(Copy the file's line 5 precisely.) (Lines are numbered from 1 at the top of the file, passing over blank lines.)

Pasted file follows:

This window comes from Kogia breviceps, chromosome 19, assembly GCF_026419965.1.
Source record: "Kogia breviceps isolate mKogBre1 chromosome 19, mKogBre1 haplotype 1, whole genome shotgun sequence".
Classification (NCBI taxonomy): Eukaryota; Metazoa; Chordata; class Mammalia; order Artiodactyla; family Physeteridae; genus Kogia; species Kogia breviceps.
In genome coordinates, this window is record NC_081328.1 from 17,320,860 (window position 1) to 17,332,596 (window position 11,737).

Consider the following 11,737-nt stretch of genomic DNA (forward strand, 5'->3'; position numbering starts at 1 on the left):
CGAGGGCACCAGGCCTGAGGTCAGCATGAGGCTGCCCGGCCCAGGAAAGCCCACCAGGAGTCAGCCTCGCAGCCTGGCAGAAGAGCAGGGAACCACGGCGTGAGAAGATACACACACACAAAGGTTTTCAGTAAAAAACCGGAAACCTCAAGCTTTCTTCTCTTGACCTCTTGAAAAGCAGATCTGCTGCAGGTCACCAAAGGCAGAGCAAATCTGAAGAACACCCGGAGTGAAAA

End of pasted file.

Consider the following 11,737-nt stretch of genomic DNA (forward strand, 5'->3'; position numbering starts at 1 on the left):